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I started using Android TV devices with the 2017 Nvidia Shield, but I have never found myself with as many options inside my home as I do today. My TV itself — the Xiaomi TV P1 43-inch — as well as my local French TV provider’s set-top box both run the platform. So does the Chromecast with Google TV stick that I had bought before those two, and the Android TV projector I’ve installed in my kitchen. If you think getting used to one remote is bad enough, try four. In the middle of this madness, one app has kept me sane, and it’s the same one I’ve been installing on all of my Android TV devices since 2017: Button Mapper.
Every remote you get is built differently. Some, like the one for the Chromecast with Google TV, are minimalistic enough to only include the essential buttons. Others, like the ones for my TV and set-top box, add dozens of other keys.
The issue that arises, besides the confusing embarrassment of riches that I currently have, is that not every remote will be optimized for you. Your usage, your preferred apps, your favorite layout. Most remotes have hardcoded buttons for apps you’ll never use. For me, this is Netflix; for you, it could be Prime Video or Hulu. Some remotes also put buttons that you can’t use, like that futile (in my region) Mi Patchwall button on my TV’s remote.
See more: The best Android TV apps
A button mapper takes care of this entire mess by allowing you to choose what each button does. You can reassign Netflix to launch Disney+, or YouTube to open Plex. You can disable that entire button if you so wish, or make it do different things after a single press, a double press, or a long press.
Additionally, it can come in handy if a button stops working on your remote. Instead of buying a new one, you can remap its functionality to another, non-essential button.
My favorite app for the job is Button Mapper (Google Play). It allows me to customize all the basic remote buttons (home, back, power, D-pad, etc.). But it really shines when I add custom buttons from any remote I currently have. The app and most of its features are free, without ads.
Related: The best Android hardware button remap apps
In my four or so years of experience with Button Mapper, I’ve never had any problem with it. It acts like an accessibility service and monitors single, double, or long presses on buttons, redirecting them to my chosen functionality. This can be a pre-installed app, one I’ve installed, or some specific Android feature like taking a screenshot or going to settings.
Throughout the years, I’ve also realized there are a few essential keys I shouldn’t mess with and others that are more amenable to customization.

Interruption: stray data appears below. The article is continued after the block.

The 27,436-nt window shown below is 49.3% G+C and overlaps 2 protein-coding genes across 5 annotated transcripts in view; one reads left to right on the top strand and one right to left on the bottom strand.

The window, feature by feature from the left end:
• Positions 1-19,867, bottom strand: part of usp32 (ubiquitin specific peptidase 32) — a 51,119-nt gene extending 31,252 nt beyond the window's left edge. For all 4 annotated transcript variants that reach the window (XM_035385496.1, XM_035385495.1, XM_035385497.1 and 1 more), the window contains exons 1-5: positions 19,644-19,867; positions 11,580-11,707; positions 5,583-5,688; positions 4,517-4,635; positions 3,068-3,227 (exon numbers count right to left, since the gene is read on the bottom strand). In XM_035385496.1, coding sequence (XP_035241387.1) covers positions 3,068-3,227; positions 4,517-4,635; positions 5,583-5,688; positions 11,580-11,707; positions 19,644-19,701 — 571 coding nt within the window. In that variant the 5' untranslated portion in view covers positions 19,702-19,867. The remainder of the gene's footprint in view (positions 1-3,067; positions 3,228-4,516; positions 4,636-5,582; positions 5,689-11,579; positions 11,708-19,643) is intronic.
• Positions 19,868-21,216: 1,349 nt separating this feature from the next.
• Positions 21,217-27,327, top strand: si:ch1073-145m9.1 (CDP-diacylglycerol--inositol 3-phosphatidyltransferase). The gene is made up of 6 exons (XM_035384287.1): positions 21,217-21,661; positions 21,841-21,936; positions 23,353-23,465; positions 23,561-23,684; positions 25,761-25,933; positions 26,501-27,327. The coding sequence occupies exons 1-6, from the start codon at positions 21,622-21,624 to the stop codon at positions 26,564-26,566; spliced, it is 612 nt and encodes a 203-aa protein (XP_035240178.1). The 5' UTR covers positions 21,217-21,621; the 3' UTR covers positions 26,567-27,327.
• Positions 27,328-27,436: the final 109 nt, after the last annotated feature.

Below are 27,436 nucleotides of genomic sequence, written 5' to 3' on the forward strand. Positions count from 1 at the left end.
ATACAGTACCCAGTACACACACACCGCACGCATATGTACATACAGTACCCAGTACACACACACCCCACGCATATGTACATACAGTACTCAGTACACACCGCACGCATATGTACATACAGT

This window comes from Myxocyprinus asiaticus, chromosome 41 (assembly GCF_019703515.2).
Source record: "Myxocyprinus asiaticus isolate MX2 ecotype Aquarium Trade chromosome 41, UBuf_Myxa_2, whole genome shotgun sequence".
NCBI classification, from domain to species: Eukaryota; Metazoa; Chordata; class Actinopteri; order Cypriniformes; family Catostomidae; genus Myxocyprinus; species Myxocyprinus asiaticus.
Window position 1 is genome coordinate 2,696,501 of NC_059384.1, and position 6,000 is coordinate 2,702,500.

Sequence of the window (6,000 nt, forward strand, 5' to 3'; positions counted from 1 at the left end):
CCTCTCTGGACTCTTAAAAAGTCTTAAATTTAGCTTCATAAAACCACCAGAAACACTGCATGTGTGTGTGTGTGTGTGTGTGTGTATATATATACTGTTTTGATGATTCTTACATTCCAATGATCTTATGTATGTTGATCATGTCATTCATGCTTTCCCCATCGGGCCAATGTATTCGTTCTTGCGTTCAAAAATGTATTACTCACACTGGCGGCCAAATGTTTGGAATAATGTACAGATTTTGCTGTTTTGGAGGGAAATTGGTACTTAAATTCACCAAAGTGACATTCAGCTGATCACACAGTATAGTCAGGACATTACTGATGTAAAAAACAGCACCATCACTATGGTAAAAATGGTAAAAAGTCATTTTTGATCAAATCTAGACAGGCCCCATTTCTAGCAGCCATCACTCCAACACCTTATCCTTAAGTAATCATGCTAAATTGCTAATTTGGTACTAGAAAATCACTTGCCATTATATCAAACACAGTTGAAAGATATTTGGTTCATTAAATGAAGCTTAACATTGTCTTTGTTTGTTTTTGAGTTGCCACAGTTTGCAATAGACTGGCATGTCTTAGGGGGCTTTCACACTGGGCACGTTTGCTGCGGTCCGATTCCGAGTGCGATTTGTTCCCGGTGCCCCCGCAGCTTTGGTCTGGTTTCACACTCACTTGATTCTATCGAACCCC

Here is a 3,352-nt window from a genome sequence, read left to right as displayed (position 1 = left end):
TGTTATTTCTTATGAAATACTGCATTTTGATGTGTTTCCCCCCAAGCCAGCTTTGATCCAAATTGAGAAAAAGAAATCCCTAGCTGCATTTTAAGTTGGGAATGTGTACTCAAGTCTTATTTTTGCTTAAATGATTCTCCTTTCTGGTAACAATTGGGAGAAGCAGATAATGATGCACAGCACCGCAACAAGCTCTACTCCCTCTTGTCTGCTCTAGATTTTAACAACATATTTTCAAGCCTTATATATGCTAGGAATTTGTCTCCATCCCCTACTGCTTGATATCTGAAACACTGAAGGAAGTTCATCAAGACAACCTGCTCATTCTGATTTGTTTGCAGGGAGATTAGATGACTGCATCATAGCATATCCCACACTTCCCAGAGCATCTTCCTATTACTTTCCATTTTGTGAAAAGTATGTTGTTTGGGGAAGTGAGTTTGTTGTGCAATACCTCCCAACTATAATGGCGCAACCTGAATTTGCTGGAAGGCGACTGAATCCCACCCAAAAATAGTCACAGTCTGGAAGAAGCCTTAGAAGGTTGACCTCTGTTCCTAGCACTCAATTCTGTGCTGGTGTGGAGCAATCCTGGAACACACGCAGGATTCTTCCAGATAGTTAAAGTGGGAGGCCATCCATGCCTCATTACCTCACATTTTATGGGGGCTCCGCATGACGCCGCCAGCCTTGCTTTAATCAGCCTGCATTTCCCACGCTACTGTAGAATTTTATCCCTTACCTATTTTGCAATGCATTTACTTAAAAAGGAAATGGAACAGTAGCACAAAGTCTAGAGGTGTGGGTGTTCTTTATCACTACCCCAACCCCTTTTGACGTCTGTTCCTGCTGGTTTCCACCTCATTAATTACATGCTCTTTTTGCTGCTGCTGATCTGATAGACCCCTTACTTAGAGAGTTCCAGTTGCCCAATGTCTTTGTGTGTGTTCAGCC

The omnipresent Google Assistant button is usually not worth touching. You can do it, but on nine devices out of ten, the functionality seems to be hardcoded and no amount of remapping or goodwill works. The remote will start a voice search and there’s nothing you can do about it.
The power button, D-pad, and volume buttons are big no-nos in my book. I don’t dare touch them because they’re crucial to the way Android TV works. I wouldn’t want to have to dig out a USB keyboard and mouse to get myself out of a jam if I messed those up.
I also don’t change the Home and Back buttons’ single press purpose — they’re just as essential. But long presses on those are fair game, and I often assign them to go into the TV’s settings or take a screenshot. I’ve never had any problem with this on any device so far, but keep in mind that Google might assign them crucial functionality in future Android TV versions.
That usually leaves the input, mute, different streaming services, and any extra button your Android TV maker decided to include. Depending on your usage, those could be dispensable, and you can reassign them to any app or functionality without breaking anything. (There’s an exception with the Chromecast with Google TV’s Netflix and YouTube buttons that are less flexible, but otherwise, feel free to play around.)
My personal go-to tricks are to remap any hardcoded Netflix buttons to Plex, and add a double-press to YouTube that opens Spotify. Long-presses get assigned to whatever streaming app I’m using most at the moment. I also like adding the often missing play/pause role to any unneeded buttons — like that Mi Patchwall launcher button on my TV.
After all of this is set up, I start monitoring my usage of the remote. If I find that I’m getting confused between two buttons, or if there’s one that I often press by mistake, then I’ll fix or reassign the functionality. That keeps me sane and avoids any unnecessary waste of time. You don’t want accidental touches to frequently interrupt your entertainment session.
Besides Android TV, Button Mapper also works on phones. As a matter of fact, it’s one of the apps we recommend Samsung owners use to remap the Bixby button. But since most other Android phones don’t have any superfluous keys, the app is a lot more useful on Android TV. It has quickly become my default set it and forget it utility on the platform.